As we watched NASA put a rover on Mars last month, it definitely seemed like the agency had to be using some sort of high-tech processor in its machine. Surely the rover is built on something much more powerful than the components in devices us civilians use, right? But while NASA is technically using a specialized processor to power the Perseverance rover, it’s not far removed from the world of consumer electronics—about 23 years ago.
NewScientist reports that the Perseverance rover is powered by a PowerPC 750 processor, which was used in Apple’s original 1998 iMac G3—you remember, the iconic, colorful, see-through desktop. If the PowerPC name sounds familiar, it’s probably because those are the RISC CPUs Apple used in its computers before switching to Intel. (Although now the company is back on the RISC train with its homegrown M1 processor.)
The PowerPC 750 was a single-core, 233MHz processor, and compared to the multi-core, 5.0GHz-plus frequencies modern consumer chips can achieve, 233MHz is incredibly slow. But the 750 was the first to incorporate dynamic branch prediction, which is still used in modern processors today. Basically, the CPU architecture is making an educated guess on what instructions the CPU is going to process as a way to improve efficiency. The more information that’s processed, the better the chip gets at predicting what it needs to do next.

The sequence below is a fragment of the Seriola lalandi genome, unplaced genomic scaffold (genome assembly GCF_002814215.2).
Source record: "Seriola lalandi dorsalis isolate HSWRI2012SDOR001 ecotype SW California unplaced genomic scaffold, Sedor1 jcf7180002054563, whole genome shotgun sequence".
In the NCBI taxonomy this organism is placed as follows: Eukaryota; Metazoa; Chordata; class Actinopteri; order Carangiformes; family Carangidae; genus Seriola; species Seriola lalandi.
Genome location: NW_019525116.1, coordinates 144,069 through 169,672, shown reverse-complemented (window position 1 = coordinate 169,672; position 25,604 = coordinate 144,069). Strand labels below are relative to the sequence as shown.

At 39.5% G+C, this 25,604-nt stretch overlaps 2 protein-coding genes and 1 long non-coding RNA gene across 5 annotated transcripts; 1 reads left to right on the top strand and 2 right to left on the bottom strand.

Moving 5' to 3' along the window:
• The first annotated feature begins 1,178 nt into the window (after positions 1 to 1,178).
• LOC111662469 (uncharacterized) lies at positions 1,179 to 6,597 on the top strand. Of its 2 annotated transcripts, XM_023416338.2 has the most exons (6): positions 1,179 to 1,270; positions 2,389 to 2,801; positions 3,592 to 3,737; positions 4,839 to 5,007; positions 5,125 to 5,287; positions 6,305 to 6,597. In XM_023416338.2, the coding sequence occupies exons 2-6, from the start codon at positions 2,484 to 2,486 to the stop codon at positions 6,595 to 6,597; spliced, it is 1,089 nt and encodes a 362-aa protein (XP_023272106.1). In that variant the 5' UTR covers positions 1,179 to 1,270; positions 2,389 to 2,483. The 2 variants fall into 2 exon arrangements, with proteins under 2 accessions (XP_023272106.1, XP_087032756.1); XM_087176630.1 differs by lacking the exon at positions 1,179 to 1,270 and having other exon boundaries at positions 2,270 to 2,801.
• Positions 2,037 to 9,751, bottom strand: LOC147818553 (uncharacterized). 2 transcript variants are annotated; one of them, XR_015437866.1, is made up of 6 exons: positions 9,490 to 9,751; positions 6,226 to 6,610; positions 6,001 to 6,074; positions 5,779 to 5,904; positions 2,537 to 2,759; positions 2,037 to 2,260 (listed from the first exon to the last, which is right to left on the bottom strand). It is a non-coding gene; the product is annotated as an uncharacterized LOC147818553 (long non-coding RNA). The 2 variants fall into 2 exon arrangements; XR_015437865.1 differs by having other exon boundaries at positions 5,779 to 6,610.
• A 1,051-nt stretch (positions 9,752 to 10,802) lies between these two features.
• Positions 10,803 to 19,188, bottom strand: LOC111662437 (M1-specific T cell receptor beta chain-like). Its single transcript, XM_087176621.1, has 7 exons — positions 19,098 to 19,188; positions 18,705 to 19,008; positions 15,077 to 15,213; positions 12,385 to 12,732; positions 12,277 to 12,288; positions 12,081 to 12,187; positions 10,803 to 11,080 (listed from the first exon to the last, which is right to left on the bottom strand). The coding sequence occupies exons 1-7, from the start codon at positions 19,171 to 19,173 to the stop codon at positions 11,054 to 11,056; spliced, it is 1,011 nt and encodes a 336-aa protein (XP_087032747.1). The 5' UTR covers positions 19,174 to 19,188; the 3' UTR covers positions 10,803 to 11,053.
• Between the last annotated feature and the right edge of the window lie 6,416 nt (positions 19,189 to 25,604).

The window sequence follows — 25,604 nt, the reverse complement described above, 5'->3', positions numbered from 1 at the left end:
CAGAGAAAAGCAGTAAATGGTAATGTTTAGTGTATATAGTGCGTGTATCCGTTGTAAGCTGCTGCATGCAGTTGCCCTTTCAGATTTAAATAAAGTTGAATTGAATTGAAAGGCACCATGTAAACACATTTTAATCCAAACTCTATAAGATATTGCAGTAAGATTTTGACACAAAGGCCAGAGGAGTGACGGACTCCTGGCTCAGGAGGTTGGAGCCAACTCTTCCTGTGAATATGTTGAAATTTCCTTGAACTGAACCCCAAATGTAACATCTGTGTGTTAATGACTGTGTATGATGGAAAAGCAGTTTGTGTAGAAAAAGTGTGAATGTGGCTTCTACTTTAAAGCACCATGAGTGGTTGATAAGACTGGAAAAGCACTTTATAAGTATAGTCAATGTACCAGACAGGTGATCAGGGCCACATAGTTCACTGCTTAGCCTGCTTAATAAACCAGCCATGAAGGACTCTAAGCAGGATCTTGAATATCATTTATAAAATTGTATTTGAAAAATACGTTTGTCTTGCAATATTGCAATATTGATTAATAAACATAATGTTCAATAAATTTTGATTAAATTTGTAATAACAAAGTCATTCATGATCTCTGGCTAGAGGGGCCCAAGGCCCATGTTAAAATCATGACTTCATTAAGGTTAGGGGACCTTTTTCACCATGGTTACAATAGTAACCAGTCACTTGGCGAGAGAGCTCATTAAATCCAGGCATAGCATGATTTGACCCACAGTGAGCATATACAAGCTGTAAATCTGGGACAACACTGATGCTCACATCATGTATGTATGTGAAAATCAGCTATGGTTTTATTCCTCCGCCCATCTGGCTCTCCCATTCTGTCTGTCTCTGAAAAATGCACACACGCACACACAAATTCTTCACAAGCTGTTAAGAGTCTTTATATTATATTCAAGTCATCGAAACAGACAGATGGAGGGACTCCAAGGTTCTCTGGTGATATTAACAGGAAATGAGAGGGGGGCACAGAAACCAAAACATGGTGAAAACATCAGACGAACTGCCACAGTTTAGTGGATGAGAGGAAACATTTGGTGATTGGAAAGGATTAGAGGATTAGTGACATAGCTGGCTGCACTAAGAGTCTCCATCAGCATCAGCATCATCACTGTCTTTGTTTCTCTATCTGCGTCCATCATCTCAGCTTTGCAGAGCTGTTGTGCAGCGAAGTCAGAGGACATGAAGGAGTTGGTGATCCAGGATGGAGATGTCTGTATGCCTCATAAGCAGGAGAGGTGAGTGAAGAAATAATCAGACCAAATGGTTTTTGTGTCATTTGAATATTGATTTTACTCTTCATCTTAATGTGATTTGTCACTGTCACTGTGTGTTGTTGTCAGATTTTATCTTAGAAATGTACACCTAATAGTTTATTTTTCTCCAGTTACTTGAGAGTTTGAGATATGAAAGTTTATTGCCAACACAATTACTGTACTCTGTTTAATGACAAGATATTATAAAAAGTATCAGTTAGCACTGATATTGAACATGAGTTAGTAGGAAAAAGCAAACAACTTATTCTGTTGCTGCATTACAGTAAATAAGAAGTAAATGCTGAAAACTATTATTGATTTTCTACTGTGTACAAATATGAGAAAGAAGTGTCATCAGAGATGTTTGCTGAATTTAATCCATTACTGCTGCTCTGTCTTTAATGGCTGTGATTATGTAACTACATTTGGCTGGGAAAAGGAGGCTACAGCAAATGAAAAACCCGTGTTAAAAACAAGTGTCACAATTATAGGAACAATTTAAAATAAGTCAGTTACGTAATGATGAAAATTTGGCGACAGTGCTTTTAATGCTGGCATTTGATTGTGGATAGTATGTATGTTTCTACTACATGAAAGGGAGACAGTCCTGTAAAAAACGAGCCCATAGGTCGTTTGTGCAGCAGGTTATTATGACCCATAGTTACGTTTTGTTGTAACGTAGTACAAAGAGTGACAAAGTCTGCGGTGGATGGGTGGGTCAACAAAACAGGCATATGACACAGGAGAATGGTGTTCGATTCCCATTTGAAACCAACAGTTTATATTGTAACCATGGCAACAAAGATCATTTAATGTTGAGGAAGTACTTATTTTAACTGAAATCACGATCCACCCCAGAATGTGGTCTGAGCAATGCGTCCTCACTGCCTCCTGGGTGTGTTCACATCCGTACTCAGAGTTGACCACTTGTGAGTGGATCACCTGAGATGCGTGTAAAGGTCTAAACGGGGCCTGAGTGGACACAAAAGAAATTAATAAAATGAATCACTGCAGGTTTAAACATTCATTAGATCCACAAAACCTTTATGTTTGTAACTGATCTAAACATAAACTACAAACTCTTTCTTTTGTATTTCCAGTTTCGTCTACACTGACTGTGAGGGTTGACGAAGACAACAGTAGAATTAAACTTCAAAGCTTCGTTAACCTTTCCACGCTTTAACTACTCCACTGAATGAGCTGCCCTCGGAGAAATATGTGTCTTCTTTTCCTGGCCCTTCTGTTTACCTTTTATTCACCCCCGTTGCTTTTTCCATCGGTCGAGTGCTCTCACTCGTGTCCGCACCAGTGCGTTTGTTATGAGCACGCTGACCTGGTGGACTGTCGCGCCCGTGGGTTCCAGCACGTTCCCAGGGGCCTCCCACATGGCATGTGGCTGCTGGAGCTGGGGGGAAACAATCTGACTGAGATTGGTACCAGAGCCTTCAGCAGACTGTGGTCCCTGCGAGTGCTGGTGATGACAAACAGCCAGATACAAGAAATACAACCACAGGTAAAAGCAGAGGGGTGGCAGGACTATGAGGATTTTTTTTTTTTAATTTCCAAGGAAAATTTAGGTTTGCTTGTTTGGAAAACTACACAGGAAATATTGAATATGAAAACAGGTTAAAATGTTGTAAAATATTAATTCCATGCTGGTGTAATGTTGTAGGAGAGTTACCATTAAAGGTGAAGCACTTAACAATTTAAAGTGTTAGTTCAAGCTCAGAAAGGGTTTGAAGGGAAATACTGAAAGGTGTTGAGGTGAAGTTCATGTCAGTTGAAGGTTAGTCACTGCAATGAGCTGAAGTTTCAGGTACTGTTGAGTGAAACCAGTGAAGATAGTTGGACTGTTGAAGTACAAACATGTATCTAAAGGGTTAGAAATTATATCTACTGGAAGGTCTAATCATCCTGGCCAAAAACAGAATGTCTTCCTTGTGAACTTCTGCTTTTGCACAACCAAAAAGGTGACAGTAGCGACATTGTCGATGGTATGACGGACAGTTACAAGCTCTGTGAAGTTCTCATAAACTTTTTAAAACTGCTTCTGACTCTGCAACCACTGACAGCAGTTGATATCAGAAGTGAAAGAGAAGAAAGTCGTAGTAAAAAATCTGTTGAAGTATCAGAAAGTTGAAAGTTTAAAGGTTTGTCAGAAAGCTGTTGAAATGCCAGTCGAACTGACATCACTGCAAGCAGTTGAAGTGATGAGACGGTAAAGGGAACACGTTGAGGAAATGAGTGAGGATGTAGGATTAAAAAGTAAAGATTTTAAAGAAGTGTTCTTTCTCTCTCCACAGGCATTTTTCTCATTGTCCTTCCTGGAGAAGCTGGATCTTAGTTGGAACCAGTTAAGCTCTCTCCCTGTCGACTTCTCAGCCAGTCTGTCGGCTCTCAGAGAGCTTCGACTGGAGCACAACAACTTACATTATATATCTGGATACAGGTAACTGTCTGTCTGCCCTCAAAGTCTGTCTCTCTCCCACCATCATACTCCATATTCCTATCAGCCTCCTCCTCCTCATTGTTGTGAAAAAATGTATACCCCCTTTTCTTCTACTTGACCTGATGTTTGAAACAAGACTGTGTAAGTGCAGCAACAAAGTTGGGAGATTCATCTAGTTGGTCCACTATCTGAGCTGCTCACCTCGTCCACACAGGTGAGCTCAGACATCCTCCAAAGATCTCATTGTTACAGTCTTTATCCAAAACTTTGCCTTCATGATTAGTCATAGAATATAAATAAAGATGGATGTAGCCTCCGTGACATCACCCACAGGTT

However, there’s a major difference between the iMac’s CPU and the one inside the Perseverance rover. BAE Systems manufactures the radiation-hardened version of the PowerPC 750, dubbed RAD750, which can withstand 200,000 to 1,000,000 Rads and temperatures between −55 and 125 degrees Celsius (-67 and 257 degrees Fahrenheit). Mars doesn’t have the same type of atmosphere as Earth, which protects us from the the sun’s rays, so one flash of sunlight and it’s all over for the Mars rover before its adventure can begin. Each one costs more than $200,000, so some extra protection is necessary.
“A charged particle that’s racing through the galaxy can pass through a device and wreak havoc,” James LaRosa at BAE Systems told NewScientist. “It can literally knock electrons loose; it can cause electronic noise and signal spikes within the circuit.”
But why use a processor old enough to remember when Eve 6 released its first album? It has nothing to do with cost—those old processors are the best ones for the job because they are reliable. NASA’s Orion spacecraft, for instance, used the same RAD750 processor.
“Compared to the [Intel] Core i5 in your laptop, it’s much slower…it’s probably not any faster than your smartphone,” Matt Lemke, NASA’s deputy manager for Orion’s avionics, told The Space Review back in 2014. “But it’s not about the speed as much as the ruggedness and the reliability. I need to make sure it will always work.”